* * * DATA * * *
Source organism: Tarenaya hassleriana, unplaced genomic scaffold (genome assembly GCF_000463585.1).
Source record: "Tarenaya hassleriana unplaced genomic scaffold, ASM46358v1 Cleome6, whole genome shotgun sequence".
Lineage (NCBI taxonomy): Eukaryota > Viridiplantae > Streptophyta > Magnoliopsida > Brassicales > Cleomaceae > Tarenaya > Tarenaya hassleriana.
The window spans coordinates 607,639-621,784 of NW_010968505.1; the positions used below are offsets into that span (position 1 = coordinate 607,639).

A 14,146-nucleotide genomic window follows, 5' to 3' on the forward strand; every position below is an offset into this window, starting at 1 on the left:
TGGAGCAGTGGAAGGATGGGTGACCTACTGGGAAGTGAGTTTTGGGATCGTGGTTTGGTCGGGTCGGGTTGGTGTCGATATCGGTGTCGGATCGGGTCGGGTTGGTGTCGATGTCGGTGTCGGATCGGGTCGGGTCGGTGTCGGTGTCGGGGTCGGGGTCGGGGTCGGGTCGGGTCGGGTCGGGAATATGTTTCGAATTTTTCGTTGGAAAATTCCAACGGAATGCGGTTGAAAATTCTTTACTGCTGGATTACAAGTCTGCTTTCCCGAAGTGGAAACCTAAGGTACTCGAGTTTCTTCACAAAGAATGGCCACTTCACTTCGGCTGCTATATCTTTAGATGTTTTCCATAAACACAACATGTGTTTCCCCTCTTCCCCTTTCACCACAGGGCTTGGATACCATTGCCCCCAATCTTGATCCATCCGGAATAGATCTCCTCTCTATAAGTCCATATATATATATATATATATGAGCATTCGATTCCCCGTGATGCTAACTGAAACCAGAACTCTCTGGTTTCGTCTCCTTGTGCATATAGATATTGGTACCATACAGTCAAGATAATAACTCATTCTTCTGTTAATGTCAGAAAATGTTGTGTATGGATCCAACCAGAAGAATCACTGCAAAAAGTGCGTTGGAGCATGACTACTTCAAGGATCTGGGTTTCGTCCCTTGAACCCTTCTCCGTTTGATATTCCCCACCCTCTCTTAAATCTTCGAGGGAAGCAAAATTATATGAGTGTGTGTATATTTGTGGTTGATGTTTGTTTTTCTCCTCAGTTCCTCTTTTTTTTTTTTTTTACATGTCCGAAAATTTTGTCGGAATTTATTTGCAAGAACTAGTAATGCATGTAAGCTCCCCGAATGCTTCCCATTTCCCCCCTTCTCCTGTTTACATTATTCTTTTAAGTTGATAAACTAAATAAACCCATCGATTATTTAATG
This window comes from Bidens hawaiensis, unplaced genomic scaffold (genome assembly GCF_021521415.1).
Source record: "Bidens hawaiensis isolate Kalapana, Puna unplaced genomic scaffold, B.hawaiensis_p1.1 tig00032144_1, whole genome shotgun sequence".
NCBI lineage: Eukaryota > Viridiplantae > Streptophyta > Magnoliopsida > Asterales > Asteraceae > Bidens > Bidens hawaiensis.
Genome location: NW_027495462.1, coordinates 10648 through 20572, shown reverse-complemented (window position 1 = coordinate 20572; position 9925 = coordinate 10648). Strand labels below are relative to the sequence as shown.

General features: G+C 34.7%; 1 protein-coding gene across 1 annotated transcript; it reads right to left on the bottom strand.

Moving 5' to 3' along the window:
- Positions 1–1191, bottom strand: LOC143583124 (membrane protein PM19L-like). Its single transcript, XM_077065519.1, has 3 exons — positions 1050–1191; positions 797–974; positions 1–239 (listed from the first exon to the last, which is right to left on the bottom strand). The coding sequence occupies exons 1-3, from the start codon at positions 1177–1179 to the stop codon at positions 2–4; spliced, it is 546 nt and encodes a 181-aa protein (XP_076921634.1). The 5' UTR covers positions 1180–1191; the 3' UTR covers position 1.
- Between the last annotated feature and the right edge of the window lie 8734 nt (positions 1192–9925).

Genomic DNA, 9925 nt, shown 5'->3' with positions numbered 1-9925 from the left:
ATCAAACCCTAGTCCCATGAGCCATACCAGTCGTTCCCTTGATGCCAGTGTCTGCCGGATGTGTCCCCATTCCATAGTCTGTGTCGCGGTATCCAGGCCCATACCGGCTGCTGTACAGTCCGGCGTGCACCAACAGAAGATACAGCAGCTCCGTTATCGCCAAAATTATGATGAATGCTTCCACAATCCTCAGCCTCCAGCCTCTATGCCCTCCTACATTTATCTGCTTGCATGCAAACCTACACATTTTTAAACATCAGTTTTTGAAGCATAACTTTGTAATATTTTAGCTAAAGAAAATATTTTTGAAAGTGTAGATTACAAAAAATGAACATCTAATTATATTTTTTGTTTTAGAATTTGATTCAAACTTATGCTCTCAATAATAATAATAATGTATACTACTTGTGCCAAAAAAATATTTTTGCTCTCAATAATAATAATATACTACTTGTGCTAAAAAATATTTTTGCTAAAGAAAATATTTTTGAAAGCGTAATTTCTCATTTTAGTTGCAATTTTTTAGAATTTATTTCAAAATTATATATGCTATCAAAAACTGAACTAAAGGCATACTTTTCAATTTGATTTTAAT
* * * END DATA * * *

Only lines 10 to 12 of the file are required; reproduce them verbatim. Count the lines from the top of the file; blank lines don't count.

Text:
Genome location: NW_027495462.1, coordinates 10648 through 20572, shown reverse-complemented (window position 1 = coordinate 20572; position 9925 = coordinate 10648). Strand labels below are relative to the sequence as shown.

General features: G+C 34.7%; 1 protein-coding gene across 1 annotated transcript; it reads right to left on the bottom strand.

Moving 5' to 3' along the window: